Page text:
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University of Wisconsin - Madison, Madison, WI

Terrella—Earth’s Magnetosphere in the Lab

Dates:   June 2, 2021  to  June 4, 2021

Number of setups available: 1

Maximum number of participants: 2


A terrella (“little earth”) is a permanent magnet mounted in a vacuum vessel.  The dipole field of the magnet is capable of confining a plasma.  This plasma can be considered as a toy model of the Earth’s magnetosphere.   Emphasis will be placed on making equipment in-house wherever possible. 


Available Experiments include:

 0)   Vacuum techniques and electrical hookup primer No prior knowledge of vacuum techniques associated with base pressures in the  1 mTorr range is assumed; participants will also receive basic training (if needed) in arranging appropriate grounds in a magnetically-confined plasma system.

1)  Diagnosis of plasma density and temperature with Langmuir probes  Participants will use a Langmuir probe to measure plasma density and temperature, and learn to differentiate Langmuir probe traces that are simple to analyze from those that are complicated .

2)  Diagnosis of plasma temperature with spectroscopy

Participants will learn how to use spectral line intensity ratios to estimate the plasma temperature.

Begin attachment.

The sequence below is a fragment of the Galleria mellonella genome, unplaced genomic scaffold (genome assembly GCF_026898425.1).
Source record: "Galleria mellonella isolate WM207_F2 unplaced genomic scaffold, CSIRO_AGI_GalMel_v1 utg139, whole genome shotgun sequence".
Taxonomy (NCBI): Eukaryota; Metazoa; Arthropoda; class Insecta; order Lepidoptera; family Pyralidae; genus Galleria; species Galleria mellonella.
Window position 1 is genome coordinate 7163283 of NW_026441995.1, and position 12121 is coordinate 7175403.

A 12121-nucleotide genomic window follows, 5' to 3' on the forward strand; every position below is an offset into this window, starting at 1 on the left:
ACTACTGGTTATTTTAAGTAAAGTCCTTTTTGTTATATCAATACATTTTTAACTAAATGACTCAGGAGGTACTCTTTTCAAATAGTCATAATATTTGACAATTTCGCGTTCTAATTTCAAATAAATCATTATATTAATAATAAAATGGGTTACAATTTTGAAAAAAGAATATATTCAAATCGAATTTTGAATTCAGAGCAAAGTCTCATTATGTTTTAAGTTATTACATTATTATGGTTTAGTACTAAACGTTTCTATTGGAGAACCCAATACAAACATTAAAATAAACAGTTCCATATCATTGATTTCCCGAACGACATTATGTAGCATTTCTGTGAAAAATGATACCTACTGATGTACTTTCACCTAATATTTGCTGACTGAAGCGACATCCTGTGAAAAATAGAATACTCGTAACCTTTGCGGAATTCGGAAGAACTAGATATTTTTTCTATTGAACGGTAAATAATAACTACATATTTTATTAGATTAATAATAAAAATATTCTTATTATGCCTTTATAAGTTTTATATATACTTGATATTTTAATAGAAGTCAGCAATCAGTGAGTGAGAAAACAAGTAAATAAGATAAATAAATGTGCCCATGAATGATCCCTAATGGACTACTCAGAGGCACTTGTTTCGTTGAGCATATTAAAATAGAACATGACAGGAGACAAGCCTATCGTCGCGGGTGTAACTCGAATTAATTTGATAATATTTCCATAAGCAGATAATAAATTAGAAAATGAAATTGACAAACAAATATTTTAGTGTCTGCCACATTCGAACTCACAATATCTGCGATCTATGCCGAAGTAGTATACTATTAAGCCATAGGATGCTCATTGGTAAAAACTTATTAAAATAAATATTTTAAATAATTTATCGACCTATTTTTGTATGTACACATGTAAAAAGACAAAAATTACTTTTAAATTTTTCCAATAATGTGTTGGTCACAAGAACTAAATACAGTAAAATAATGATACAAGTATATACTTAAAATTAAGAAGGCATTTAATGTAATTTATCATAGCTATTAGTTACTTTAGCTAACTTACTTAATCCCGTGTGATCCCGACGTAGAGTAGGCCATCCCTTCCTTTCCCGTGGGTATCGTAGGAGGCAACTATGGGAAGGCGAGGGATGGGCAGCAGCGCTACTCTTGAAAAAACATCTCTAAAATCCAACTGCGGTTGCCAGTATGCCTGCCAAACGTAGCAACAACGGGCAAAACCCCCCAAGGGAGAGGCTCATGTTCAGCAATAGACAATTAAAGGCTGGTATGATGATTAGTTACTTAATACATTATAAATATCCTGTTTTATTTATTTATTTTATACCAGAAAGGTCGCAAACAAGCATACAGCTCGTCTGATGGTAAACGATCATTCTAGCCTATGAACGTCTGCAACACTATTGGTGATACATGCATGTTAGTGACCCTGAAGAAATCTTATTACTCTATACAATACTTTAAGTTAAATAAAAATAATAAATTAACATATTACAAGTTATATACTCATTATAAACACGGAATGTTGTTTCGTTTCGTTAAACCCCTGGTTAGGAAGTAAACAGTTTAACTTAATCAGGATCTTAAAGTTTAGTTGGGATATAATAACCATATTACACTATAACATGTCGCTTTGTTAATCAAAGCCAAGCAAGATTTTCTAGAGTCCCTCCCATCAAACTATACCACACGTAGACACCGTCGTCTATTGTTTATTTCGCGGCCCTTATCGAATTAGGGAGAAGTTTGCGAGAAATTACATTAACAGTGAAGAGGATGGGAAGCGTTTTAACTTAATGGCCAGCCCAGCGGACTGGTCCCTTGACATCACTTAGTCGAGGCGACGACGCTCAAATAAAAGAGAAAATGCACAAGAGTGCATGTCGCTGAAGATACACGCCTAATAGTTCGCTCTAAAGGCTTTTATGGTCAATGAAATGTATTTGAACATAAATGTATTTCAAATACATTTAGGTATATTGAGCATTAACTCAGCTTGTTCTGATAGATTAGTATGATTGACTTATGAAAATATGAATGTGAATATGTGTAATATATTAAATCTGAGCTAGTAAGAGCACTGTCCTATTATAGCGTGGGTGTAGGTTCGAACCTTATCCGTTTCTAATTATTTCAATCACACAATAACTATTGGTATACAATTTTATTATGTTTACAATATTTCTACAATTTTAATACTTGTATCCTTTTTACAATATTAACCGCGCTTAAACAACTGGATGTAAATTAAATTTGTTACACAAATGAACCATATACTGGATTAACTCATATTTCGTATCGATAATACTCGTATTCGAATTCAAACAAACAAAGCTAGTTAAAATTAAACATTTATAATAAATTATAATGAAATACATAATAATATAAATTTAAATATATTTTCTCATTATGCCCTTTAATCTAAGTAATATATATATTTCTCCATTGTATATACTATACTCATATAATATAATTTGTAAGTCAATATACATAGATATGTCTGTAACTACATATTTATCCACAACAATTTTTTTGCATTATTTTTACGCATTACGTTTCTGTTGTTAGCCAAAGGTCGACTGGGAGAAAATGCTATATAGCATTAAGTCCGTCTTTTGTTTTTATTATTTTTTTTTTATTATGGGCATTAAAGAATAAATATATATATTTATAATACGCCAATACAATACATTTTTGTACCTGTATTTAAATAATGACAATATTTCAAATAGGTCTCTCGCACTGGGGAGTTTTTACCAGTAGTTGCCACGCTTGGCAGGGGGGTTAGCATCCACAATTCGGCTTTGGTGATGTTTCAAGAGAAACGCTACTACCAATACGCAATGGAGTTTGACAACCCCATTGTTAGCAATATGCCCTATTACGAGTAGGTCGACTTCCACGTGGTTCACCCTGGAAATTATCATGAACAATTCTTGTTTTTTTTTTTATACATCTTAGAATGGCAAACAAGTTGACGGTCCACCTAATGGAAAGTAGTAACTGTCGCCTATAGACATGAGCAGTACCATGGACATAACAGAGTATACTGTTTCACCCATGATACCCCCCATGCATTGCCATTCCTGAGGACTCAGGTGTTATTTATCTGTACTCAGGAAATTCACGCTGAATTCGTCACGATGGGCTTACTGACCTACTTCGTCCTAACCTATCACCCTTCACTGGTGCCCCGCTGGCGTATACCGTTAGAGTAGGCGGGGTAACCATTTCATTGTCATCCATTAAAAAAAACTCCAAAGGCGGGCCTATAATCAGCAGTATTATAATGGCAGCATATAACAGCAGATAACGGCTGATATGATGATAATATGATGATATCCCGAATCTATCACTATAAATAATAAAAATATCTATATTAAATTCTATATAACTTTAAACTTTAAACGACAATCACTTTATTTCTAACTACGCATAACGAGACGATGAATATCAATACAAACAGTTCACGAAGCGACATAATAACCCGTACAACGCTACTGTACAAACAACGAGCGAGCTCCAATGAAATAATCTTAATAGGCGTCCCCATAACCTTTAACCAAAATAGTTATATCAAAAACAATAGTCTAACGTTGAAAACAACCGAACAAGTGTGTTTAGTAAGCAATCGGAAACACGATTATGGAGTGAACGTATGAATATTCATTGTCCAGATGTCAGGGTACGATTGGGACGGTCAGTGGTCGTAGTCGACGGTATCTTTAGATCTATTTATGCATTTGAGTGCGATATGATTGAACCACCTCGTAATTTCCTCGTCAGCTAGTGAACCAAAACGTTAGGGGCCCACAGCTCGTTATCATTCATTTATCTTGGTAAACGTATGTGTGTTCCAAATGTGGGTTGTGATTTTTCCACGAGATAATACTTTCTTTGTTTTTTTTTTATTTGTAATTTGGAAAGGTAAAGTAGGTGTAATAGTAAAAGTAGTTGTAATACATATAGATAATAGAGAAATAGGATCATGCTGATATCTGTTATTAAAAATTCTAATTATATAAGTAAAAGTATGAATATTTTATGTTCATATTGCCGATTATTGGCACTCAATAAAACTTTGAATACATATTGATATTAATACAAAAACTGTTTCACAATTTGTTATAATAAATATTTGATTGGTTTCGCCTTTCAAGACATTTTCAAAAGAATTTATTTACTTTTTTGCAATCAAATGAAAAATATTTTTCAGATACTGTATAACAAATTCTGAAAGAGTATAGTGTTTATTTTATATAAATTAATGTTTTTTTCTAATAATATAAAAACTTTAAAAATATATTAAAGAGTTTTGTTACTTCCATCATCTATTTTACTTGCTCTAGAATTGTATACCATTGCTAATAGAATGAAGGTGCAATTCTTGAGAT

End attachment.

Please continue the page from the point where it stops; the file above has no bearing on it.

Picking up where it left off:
3)  Microwave plasma experiments

Participants will explore the physics of microwave breakdown of magnetically-confined plasma.


Participants need not bring any special equipment to the Immersion. 

 SAFETY WARNING: Lethal voltages (~100 V) are present on exposed wires;  microwaves used in experiment 3.


The cost of building a terrella comparable to the UW terrella from new parts would be over $10,000, the main costs being in the vacuum vessel and the turbo-pump needed to reach mTorr pressures.  A very low-cost alternative, comparable to a plasma ball, is under development and will be discussed at the Immersion.

Mentors:   James Reardon

Dr. James Reardon is director of undergraduate studies at the Department of Physics at the University of Wisconsin—Madison.  He received B.S. degrees in Physics and in Astronomy from the University of Maryland—College Park, and a Ph.D. in Physics from MIT, working on the interaction of RF with tokamak plasma.  He has guided students to run the terrella in UW—Madison’s Advanced Laboratory since 2018. 

Dr. James Reardon, Department of Physics, University of Wisconsin—Madison, 1150 University Ave, Madison, WI 53706.  Email:  Phone (608) 262-0945.

Please note that the Jonathan F. Reichert Foundation has established a grant program to help purchase apparatus used in Laboratory Immersions. Limitations and exclusions apply, but generally speaking the Foundation may support up to 40% of the cost of the required equipment.

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